TOP > Research > Department of Systems and Social Informatics > Department of Media Science > Speech and Image Science Group > MATSUBARA, Shigeki

Comprehensive List of Researchers "Information Knowledge"

Department of Media Science

Name
MATSUBARA, Shigeki
Group
Speech and Image Science Group
Title
Associate Professor
Degree
Dr. of Engineering
Research Field
Natural language processing / Information retrieval / Digital library
MATSUBARA, Shigeki

Current Research

Natural Language Processing Using Very-Large Corpora
OUTLINE
We are promoting research on natural language processing with the aim of creating an intelligence infrastructure in which linguistic information is utilized as knowledge resources. We have so far been developed basic technologies such as parsing, discourse analysis and language generation, as well as applied technologies such as machine translation and spoken dialogue.
TOPICS
(1) Computational Linguistics
As basic technologies of user-friendly and robust natural language systems, we are working to improve the speed of language processing. We have already devised an algorithm for incremental language parsing, and implemented it using probabilistic context-free grammar, tree adjoining grammar, dependency grammar, finite-state automata, etc. This technology was also applied to the development of advanced systems such as simultaneous machine interpretation. Simultaneous interpretation is analogous to highly advanced human language performance, so we are also engaged in linguistic analysis to clarify the underlying structure.
(2) Spoken Language Processing
Spoken monologues, such as a lecture, are valuable knowledge resources, and preparing an environment that can accumulate and reuse this type of speech greatly contributes to the advancement of our information society. In order to reuse speech information effectively, it is important not only to record and transcribe the speech but also to acquire the semantic structuring. We are developing a method to structure monologue speech based on spoken language parsing. Moreover, we are studying speech communication toward smooth human-computer interaction.0 In order to realize a robust conversational system, we have developed corpus-based dialogue processing technologies: spoken language parsing, speech intention understanding, intelligent dialogue control, response generation, etc.
(3) Information Access
Including the WWW, a huge number of digital documents exist in the world, providing an environment for referring to target documents easily. In this situation, we are further developing text processing technologies such as classification, summarization, and paraphrasing, and text access technologies such as information retrieval and information extraction. Moreover, we are making refinements through actual experiments using the digital documents produced at Nagoya University. By unifying such technologies, we will be able to construct a scholarly information infrastructure with a digital library function and an information dispatch environment for returning intellectual products to society.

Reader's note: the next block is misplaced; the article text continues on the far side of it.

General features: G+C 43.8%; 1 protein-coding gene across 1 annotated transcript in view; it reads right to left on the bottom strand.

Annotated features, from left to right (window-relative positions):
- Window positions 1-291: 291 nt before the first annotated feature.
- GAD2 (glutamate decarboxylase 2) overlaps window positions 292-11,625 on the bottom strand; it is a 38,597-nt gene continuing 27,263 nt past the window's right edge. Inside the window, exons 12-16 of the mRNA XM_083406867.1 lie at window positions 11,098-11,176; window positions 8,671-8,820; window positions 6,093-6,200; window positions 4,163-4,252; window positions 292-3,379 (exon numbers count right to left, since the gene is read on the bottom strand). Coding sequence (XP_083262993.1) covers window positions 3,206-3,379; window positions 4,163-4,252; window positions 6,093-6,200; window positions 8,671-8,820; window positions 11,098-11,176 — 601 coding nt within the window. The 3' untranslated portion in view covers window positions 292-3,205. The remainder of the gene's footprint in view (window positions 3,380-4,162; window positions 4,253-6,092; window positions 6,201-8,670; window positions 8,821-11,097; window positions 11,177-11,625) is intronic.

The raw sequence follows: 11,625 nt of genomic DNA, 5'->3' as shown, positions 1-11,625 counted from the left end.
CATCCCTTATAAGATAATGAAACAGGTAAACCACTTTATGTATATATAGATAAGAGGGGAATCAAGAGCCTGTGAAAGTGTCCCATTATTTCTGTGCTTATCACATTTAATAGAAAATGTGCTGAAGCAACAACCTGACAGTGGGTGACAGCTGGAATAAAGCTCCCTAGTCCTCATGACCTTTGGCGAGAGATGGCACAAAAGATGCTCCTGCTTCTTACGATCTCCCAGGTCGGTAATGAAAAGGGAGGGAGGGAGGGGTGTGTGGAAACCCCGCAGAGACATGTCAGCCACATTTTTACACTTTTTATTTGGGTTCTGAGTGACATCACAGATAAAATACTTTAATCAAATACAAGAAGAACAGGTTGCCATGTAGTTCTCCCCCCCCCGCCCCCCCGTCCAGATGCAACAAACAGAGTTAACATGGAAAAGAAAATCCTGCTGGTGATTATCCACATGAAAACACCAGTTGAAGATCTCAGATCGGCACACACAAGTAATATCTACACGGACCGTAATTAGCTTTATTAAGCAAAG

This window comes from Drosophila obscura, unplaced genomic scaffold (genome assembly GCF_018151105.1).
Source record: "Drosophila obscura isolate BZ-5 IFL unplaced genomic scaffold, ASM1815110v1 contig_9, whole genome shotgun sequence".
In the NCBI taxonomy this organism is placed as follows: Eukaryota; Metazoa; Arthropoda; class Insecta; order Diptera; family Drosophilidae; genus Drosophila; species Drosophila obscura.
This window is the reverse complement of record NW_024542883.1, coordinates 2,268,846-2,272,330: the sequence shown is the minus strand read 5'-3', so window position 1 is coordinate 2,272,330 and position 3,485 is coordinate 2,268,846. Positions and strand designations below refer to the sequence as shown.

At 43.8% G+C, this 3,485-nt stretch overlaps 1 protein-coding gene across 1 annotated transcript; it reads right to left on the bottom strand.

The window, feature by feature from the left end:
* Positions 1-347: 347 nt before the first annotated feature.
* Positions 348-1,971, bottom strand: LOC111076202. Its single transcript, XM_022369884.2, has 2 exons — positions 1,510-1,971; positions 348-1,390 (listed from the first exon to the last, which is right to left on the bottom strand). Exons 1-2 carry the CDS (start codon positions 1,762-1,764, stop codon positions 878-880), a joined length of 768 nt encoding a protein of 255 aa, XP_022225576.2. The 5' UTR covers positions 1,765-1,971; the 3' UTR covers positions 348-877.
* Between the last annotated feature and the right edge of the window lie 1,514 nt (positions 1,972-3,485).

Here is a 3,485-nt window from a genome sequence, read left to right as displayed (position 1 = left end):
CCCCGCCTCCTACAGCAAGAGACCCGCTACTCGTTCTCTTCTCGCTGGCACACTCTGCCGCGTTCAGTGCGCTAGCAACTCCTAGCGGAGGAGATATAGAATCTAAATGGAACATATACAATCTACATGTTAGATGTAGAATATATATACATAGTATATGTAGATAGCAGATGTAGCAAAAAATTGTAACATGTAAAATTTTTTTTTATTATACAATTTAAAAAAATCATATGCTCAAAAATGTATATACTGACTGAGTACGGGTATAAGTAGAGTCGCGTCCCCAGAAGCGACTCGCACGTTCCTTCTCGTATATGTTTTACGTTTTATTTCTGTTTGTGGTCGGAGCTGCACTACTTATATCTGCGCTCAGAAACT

(4) Very-Large Corpus
It is important to learn about human language behavior to develop language-processing technology. We are collecting many language corpora, such as simultaneous interpretation, in-car speech dialogue, commentary programs, technical papers, and judicial precedents, and then utilizing them as analytical, statistical, and experimental data. To use them as highly valuable language resources, we aim to improve both scalability and quality.
FUTURE WORK
Against the background of the above technologies, we will develop systems for intelligent distribution of speech and documents. Specifically, we will advance large-scale language computing, speech mining, campus web as a digital library and language resource sharing, while making full use of field data. We will strive toward a ubiquitous knowledge society through construction of a linguistic information infrastructure that supports human intellectual activity effectively.

Figure : Construction of language resources

Figure : Construction of language resources

Career

  • Shigeki Matsubara received the Dr. of Engineering degree from Nagoya University in 1998.
  • He was a Research Fellow of the JSPS from 1996 to 1998 and Research Assoc. from 1998 to 2002.
  • Since 2002, he has been an Assoc. Prof. of the Information Technology Center, Nagoya University.

Academic Societies

  • IEEE
  • ACM
  • ACL
  • ISCA
  • IEE
  • IEICE
  • IPS

Publications

  1. Simultaneous English-Japanese Spoken Language Translation based on Incremental Dependency Parsing and Transfer, Proc. of COLING/ACL-2006, pp. 683-690 (2006).
  2. Robust Dependency Parsing of Spontaneous Japanese Spoken Language, IEICE Trans. Inf. & Syst., E88-D(3), pp. 545-552 (2005).
  3. Construction and Analysis of a Multi-layered In-car Spoken Dialogue Corpus, "DSP for In-Vehicle and Mobile Systems," pp. 1-17, Springer (2004).